Chemotherapy uses drugs to stop the growth of cancer, either by killing cancer cells or stopping them from dividing. Usually the drugs are given by infusion into a vein. Then they enter your bloodstream and travel throughout your body.

Receiving Chemotherapy

People with localized anal cancer (cancer that hasn’t spread) have a combination of chemotherapy and radiation therapy. This combination, called chemoradiation, has a good chance of curing anal cancer without the need for surgery. People with metastatic anal cancer (cancer that has spread) may have chemotherapy without radiation.

You may receive one or more chemotherapy drugs. For anal cancer, commonly used drugs include the following:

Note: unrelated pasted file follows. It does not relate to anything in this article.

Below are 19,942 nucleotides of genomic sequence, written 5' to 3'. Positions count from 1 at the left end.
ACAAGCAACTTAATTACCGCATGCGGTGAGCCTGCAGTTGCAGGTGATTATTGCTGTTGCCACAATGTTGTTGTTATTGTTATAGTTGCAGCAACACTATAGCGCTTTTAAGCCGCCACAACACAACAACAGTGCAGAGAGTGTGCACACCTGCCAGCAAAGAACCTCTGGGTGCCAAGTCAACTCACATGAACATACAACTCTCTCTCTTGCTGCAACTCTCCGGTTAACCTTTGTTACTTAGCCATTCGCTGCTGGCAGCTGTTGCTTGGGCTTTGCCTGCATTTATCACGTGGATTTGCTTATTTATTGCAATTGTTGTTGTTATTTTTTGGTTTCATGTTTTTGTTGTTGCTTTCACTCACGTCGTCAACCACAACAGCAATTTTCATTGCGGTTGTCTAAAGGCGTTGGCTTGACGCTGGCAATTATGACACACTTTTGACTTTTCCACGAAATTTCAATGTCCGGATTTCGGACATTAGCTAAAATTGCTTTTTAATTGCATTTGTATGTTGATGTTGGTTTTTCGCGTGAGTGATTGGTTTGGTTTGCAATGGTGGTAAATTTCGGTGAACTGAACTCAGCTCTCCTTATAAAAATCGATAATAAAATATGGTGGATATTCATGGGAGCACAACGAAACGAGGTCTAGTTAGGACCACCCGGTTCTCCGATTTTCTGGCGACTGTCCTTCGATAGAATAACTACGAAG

• Fluorouracil (5-FU, Adrucil, Efudex, Fluoroplex)
  • Mitomycin C (Mitozytrex, Mutamycin)
  • Cisplatin (Platinol) (used only for metastatic anal cancer)

Chemotherapy for Seattle Cancer Care Alliance (SCCA) patients who need infusions takes place in the Infusion Suite on the fifth floor of the SCCA clinic.

Side Effects of Chemotherapy

Although chemotherapy may help cure your cancer or extend your life, it may also make you uncomfortable. Fortunately, there are better drugs to help manage the side effects than we had in the past.

Your team at SCCA will talk with you about the specific side effects you might experience, and we will help you prevent, reduce, or manage these effects as best as possible. You can find general information in the symptom management section.


American Cancer Society
American Society of Clinical Oncology
National Cancer Institute